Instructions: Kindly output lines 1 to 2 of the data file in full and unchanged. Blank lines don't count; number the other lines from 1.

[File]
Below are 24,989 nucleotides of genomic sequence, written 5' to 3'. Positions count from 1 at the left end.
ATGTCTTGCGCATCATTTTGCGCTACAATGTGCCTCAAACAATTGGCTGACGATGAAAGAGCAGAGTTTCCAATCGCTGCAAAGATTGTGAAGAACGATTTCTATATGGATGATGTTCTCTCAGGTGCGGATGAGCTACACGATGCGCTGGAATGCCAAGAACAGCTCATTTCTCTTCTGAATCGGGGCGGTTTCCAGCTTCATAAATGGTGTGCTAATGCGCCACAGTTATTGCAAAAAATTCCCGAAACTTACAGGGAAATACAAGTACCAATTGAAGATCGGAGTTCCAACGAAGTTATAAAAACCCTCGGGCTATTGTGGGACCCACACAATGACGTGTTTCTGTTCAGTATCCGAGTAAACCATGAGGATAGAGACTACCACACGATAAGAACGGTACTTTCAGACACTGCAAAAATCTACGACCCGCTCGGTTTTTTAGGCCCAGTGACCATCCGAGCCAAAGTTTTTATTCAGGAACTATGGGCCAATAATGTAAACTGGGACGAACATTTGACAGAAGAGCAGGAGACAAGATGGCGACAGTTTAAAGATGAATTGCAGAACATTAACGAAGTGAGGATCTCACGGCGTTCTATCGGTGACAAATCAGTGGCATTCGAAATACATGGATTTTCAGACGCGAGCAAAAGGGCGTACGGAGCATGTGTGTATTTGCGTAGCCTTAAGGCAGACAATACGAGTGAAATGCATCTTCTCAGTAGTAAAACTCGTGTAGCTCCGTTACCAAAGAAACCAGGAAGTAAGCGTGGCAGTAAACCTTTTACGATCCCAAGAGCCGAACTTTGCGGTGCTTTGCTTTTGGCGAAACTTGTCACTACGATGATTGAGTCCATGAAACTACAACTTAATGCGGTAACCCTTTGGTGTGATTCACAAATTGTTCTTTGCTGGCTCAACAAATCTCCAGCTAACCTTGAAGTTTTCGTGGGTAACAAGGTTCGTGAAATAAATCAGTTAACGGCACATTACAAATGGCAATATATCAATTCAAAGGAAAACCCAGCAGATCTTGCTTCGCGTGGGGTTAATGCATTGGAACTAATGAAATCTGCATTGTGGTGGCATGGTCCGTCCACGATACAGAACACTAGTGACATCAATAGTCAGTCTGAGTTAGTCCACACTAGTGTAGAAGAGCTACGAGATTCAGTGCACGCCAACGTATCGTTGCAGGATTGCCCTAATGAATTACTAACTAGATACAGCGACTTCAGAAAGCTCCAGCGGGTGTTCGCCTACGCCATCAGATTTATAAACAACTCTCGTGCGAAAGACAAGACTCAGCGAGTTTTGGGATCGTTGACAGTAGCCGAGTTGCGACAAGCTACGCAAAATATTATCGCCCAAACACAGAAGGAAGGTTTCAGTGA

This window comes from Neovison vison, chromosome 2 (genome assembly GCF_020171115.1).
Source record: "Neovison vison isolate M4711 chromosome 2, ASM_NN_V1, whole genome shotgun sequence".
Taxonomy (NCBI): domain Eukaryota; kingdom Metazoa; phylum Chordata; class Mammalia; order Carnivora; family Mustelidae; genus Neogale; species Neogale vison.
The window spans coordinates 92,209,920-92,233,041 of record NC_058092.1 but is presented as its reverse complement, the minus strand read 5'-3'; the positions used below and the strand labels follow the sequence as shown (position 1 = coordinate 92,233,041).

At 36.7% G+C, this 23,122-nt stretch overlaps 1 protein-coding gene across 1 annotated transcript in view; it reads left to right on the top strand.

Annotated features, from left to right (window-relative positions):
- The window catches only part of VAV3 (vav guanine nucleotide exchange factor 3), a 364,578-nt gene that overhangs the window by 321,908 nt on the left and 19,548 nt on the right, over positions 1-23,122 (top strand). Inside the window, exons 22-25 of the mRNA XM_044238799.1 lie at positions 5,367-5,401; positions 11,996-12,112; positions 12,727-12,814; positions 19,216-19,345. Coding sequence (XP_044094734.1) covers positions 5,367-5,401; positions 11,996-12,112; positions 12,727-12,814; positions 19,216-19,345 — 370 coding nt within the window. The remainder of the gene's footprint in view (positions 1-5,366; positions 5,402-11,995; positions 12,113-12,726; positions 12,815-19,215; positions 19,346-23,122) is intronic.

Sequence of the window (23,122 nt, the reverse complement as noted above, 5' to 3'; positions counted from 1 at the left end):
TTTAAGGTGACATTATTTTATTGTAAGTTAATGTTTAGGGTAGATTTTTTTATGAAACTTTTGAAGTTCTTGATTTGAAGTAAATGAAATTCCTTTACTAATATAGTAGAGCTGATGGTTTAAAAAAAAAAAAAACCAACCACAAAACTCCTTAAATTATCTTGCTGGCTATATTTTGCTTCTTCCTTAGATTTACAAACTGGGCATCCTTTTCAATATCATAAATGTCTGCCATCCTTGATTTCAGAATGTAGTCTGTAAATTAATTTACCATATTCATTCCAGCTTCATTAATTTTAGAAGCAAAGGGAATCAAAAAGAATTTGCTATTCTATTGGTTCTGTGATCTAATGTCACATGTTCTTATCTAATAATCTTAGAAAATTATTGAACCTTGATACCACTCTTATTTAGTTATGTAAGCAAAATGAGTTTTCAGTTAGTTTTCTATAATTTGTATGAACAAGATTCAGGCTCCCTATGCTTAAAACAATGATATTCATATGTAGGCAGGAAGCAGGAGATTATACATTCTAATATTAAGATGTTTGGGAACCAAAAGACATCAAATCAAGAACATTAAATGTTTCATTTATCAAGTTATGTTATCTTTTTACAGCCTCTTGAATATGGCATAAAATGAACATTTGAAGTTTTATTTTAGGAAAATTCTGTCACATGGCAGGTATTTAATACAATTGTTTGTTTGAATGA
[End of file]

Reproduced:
Below are 24,989 nucleotides of genomic sequence, written 5' to 3'. Positions count from 1 at the left end.
ATGTCTTGCGCATCATTTTGCGCTACAATGTGCCTCAAACAATTGGCTGACGATGAAAGAGCAGAGTTTCCAATCGCTGCAAAGATTGTGAAGAACGATTTCTATATGGATGATGTTCTCTCAGGTGCGGATGAGCTACACGATGCGCTGGAATGCCAAGAACAGCTCATTTCTCTTCTGAATCGGGGCGGTTTCCAGCTTCATAAATGGTGTGCTAATGCGCCACAGTTATTGCAAAAAATTCCCGAAACTTACAGGGAAATACAAGTACCAATTGAAGATCGGAGTTCCAACGAAGTTATAAAAACCCTCGGGCTATTGTGGGACCCACACAATGACGTGTTTCTGTTCAGTATCCGAGTAAACCATGAGGATAGAGACTACCACACGATAAGAACGGTACTTTCAGACACTGCAAAAATCTACGACCCGCTCGGTTTTTTAGGCCCAGTGACCATCCGAGCCAAAGTTTTTATTCAGGAACTATGGGCCAATAATGTAAACTGGGACGAACATTTGACAGAAGAGCAGGAGACAAGATGGCGACAGTTTAAAGATGAATTGCAGAACATTAACGAAGTGAGGATCTCACGGCGTTCTATCGGTGACAAATCAGTGGCATTCGAAATACATGGATTTTCAGACGCGAGCAAAAGGGCGTACGGAGCATGTGTGTATTTGCGTAGCCTTAAGGCAGACAATACGAGTGAAATGCATCTTCTCAGTAGTAAAACTCGTGTAGCTCCGTTACCAAAGAAACCAGGAAGTAAGCGTGGCAGTAAACCTTTTACGATCCCAAGAGCCGAACTTTGCGGTGCTTTGCTTTTGGCGAAACTTGTCACTACGATGATTGAGTCCATGAAACTACAACTTAATGCGGTAACCCTTTGGTGTGATTCACAAATTGTTCTTTGCTGGCTCAACAAATCTCCAGCTAACCTTGAAGTTTTCGTGGGTAACAAGGTTCGTGAAATAAATCAGTTAACGGCACATTACAAATGGCAATATATCAATTCAAAGGAAAACCCAGCAGATCTTGCTTCGCGTGGGGTTAATGCATTGGAACTAATGAAATCTGCATTGTGGTGGCATGGTCCGTCCACGATACAGAACACTAGTGACATCAATAGTCAGTCTGAGTTAGTCCACACTAGTGTAGAAGAGCTACGAGATTCAGTGCACGCCAACGTATCGTTGCAGGATTGCCCTAATGAATTACTAACTAGATACAGCGACTTCAGAAAGCTCCAGCGGGTGTTCGCCTACGCCATCAGATTTATAAACAACTCTCGTGCGAAAGACAAGACTCAGCGAGTTTTGGGATCGTTGACAGTAGCCGAGTTGCGACAAGCTACGCAAAATATTATCGCCCAAACACAGAAGGAAGGTTTCAGTGA